4.5. GNU compiler toolchain (UNIX and UNIX-like platforms only)

4.5.1. gcc (GNU compiler collection)

The GCC C compiler is available for most of the UNIX-like platforms.

If GCC isn’t already installed or available as a package for your platform, you can get it at: http://gcc.gnu.org/.

After correct installation, typing at the bash command line prompt:

$ gcc --version

should result in something like

gcc (Ubuntu 4.9.1-16ubuntu6) 4.9.1
Copyright (C) 2014 Free Software Foundation, Inc.
This is free software; see the source for copying conditions.  There is NO
warranty; not even for MERCHANTABILITY or FITNESS FOR A PARTICULAR PURPOSE.

Your version string may vary, of course.

4.5.2. gdb (GNU project debugger)

GDB is the debugger for the GCC compiler. It is available for many (if not all) UNIX-like platforms.

If you don’t like debugging using the command line there are some GUI frontends for it available, most notably GNU DDD.

If gdb isn’t already installed or available as a package for your platform, you can get it at: http://www.gnu.org/software/gdb/gdb.html.

After correct installation:

$ gdb --version

should result in something like:

GNU gdb (Ubuntu 7.8-1ubuntu4) 7.8.0.20141001-cvs
Copyright (C) 2014 Free Software Foundation, Inc.
License GPLv3+: GNU GPL version 3 or later <http://gnu.org/licenses/gpl.html>
This is free software: you are free to change and redistribute it.
There is NO WARRANTY, to the extent permitted by law.  Type "show copying"
and "show warranty" for details.
This GDB was configured as "x86_64-linux-gnu".
Type "show configuration" for configuration details.
For bug reporting instructions, please see:
<http://www.gnu.org/software/gdb/bugs/>.
Find the GDB manual and other documentation resources online at:
<http://www.gnu.org/software/gdb/documentation/>.
For help, type "help".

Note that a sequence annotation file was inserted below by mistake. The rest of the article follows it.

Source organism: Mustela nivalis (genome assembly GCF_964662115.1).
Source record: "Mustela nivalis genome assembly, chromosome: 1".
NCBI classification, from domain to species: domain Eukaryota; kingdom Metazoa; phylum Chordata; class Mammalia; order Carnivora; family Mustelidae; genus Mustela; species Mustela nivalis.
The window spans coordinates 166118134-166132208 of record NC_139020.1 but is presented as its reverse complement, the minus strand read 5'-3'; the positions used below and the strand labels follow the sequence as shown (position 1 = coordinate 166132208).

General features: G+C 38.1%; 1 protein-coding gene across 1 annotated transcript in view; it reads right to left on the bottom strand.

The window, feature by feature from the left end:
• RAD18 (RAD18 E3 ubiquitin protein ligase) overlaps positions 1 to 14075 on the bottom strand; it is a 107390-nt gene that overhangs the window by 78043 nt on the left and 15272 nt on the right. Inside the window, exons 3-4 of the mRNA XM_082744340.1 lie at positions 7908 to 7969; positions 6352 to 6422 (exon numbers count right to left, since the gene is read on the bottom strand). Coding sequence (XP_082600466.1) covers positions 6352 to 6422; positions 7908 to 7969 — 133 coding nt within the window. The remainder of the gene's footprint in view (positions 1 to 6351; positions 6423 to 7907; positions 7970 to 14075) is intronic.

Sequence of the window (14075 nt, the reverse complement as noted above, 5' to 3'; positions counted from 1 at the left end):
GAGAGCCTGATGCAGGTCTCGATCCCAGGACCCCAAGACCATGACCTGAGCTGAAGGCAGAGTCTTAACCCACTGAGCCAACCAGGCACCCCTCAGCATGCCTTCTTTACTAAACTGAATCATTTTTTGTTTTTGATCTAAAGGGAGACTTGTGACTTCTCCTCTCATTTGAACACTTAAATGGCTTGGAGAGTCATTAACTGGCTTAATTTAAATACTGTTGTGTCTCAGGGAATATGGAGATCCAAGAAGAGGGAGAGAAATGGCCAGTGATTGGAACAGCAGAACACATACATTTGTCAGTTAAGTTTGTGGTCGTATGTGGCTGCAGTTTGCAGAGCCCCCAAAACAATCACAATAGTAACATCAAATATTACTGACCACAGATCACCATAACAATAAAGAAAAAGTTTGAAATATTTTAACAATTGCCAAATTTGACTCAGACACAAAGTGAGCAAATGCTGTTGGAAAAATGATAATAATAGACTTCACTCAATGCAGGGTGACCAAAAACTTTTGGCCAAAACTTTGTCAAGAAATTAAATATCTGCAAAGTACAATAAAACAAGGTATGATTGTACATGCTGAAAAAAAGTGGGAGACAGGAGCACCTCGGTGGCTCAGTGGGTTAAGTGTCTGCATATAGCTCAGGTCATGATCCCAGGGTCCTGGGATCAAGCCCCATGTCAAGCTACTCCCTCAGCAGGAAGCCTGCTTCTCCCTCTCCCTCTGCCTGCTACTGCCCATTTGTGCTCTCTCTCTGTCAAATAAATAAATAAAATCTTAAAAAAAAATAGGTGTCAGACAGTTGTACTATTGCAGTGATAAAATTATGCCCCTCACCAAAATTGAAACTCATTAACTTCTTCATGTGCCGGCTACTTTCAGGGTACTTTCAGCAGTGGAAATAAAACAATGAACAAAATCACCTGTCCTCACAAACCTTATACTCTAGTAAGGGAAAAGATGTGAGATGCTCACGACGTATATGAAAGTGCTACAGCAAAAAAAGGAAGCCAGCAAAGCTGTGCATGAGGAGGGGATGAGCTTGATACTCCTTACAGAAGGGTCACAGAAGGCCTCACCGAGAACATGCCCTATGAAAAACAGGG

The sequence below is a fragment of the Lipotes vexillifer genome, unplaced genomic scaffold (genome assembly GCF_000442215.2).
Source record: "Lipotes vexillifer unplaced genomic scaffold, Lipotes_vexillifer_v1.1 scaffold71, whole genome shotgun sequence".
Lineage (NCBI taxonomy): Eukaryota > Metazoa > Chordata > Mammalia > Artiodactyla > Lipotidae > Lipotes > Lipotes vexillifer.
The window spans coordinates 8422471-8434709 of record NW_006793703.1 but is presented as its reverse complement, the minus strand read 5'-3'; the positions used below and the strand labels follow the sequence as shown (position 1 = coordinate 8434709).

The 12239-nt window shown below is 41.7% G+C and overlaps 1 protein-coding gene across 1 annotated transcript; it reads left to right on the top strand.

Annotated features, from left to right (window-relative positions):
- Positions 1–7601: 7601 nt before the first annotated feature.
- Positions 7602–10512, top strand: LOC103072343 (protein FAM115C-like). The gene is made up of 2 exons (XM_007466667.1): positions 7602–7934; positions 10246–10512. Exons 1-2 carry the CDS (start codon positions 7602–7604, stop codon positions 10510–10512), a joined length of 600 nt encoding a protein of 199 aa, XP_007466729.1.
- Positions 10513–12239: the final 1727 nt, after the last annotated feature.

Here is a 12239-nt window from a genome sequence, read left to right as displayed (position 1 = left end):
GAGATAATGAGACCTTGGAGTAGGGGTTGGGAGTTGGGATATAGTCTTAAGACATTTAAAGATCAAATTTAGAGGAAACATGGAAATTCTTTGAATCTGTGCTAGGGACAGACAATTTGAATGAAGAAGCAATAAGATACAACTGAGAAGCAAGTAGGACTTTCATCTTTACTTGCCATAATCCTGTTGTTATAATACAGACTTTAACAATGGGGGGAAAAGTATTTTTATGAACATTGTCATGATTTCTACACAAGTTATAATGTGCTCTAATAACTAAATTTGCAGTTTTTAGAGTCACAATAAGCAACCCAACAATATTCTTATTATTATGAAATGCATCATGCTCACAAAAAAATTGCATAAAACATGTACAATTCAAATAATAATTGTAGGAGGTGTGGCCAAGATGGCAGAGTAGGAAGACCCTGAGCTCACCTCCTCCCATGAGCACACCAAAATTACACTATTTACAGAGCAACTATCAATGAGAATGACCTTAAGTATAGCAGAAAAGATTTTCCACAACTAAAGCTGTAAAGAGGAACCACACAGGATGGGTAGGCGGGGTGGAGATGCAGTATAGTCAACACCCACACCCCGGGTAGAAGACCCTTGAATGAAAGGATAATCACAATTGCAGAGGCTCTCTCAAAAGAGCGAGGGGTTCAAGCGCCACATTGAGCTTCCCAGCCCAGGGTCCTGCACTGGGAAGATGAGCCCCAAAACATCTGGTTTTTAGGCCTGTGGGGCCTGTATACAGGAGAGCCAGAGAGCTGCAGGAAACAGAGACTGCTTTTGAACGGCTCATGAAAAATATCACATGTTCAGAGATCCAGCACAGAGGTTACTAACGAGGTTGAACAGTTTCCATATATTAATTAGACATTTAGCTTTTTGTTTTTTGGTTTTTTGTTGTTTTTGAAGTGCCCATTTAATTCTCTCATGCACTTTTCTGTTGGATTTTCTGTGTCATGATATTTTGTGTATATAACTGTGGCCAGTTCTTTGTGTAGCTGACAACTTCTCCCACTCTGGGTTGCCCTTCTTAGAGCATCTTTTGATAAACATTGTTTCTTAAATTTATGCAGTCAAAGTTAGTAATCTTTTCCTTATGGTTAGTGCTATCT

Type "apropos word" to search for commands related to "word".

Your version string may vary, of course.

4.5.3. ddd (GNU Data Display Debugger)

The GNU Data Display Debugger is a good GUI frontend for GDB (and a lot of other command line debuggers), so you have to install GDB first. It is available for many UNIX-like platforms.

If GNU DDD isn’t already installed or available as a package for your platform, you can get it at: http://www.gnu.org/software/ddd/.

4.5.4. make (GNU Make)

[Note]GNU make isn’t supported either for Windows

GNU Make is available for most of the UNIX-like platforms.

If GNU Make isn’t already installed or available as a package for your platform, you can get it at: http://www.gnu.org/software/make/.

After correct installation:

$ make --version

should result in something like:

GNU Make 4.0
Built for x86_64-pc-linux-gnu
Copyright (C) 1988-2013 Free Software Foundation, Inc.
Licence GPLv3+: GNU GPL version 3 or later <http://gnu.org/licenses/gpl.html>
This is free software: you are free to change and redistribute it.
There is NO WARRANTY, to the extent permitted by law.

Your version string may vary, of course.

4.5.5. Ninja

Ninja is an alternative to make, and is available for many of the UNIX-like platforms. It runs builds faster than make does.

It is designed to have its build files generated by tools such as CMake; to generate build files for Ninja, run CMake with the -G Ninja flag.

If Ninja isn’t already installed, see the list of suggestions for Ninja packages at: https://github.com/ninja-build/ninja/wiki/Pre-built-Ninja-packages.

If Ninja isn’t already installed and isn’t available as a package for your platform, you can get it from: https://ninja-build.org. You can download the source code or binaries for Linux, macOS, and Windows (we have not tested Ninja on Windows).